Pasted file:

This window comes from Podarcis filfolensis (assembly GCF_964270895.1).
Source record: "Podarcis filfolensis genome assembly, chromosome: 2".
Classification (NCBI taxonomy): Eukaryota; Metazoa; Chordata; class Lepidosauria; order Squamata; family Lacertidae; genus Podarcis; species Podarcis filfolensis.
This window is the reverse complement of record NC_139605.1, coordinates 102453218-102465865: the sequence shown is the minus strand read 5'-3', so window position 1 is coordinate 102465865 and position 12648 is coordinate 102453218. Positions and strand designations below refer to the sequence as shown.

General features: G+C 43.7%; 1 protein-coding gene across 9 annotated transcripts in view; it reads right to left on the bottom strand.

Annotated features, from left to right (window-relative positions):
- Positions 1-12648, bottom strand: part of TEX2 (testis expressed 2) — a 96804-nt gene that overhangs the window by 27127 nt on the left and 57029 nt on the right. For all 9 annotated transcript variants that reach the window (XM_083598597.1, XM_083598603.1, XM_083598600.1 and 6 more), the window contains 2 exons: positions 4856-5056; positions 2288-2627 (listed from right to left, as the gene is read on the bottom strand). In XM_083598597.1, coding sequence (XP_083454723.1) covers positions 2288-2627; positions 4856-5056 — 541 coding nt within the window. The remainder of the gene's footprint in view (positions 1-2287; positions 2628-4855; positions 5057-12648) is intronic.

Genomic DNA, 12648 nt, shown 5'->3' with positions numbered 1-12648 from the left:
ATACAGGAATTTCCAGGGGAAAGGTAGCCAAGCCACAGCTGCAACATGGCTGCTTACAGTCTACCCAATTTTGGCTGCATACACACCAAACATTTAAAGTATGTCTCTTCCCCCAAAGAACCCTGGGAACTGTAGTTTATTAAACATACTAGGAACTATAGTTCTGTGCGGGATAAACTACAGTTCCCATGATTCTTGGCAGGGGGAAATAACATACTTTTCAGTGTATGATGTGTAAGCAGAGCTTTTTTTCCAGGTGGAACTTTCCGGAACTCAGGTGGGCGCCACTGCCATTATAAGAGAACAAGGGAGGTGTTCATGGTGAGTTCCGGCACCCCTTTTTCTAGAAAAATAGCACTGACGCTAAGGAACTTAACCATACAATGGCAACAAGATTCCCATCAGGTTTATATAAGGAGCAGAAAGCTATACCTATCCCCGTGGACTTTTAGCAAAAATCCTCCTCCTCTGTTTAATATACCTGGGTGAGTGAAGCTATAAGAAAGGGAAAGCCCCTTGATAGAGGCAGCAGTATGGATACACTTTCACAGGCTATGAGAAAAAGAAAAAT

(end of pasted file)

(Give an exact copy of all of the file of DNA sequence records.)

This window comes from Podarcis filfolensis (assembly GCF_964270895.1).
Source record: "Podarcis filfolensis genome assembly, chromosome: 2".
Classification (NCBI taxonomy): Eukaryota; Metazoa; Chordata; class Lepidosauria; order Squamata; family Lacertidae; genus Podarcis; species Podarcis filfolensis.
This window is the reverse complement of record NC_139605.1, coordinates 102453218-102465865: the sequence shown is the minus strand read 5'-3', so window position 1 is coordinate 102465865 and position 12648 is coordinate 102453218. Positions and strand designations below refer to the sequence as shown.

General features: G+C 43.7%; 1 protein-coding gene across 9 annotated transcripts in view; it reads right to left on the bottom strand.

Annotated features, from left to right (window-relative positions):
- Positions 1-12648, bottom strand: part of TEX2 (testis expressed 2) — a 96804-nt gene that overhangs the window by 27127 nt on the left and 57029 nt on the right. For all 9 annotated transcript variants that reach the window (XM_083598597.1, XM_083598603.1, XM_083598600.1 and 6 more), the window contains 2 exons: positions 4856-5056; positions 2288-2627 (listed from right to left, as the gene is read on the bottom strand). In XM_083598597.1, coding sequence (XP_083454723.1) covers positions 2288-2627; positions 4856-5056 — 541 coding nt within the window. The remainder of the gene's footprint in view (positions 1-2287; positions 2628-4855; positions 5057-12648) is intronic.

Genomic DNA, 12648 nt, shown 5'->3' with positions numbered 1-12648 from the left:
ATACAGGAATTTCCAGGGGAAAGGTAGCCAAGCCACAGCTGCAACATGGCTGCTTACAGTCTACCCAATTTTGGCTGCATACACACCAAACATTTAAAGTATGTCTCTTCCCCCAAAGAACCCTGGGAACTGTAGTTTATTAAACATACTAGGAACTATAGTTCTGTGCGGGATAAACTACAGTTCCCATGATTCTTGGCAGGGGGAAATAACATACTTTTCAGTGTATGATGTGTAAGCAGAGCTTTTTTTCCAGGTGGAACTTTCCGGAACTCAGGTGGGCGCCACTGCCATTATAAGAGAACAAGGGAGGTGTTCATGGTGAGTTCCGGCACCCCTTTTTCTAGAAAAATAGCACTGACGCTAAGGAACTTAACCATACAATGGCAACAAGATTCCCATCAGGTTTATATAAGGAGCAGAAAGCTATACCTATCCCCGTGGACTTTTAGCAAAAATCCTCCTCCTCTGTTTAATATACCTGGGTGAGTGAAGCTATAAGAAAGGGAAAGCCCCTTGATAGAGGCAGCAGTATGGATACACTTTCACAGGCTATGAGAAAAAGAAAAAT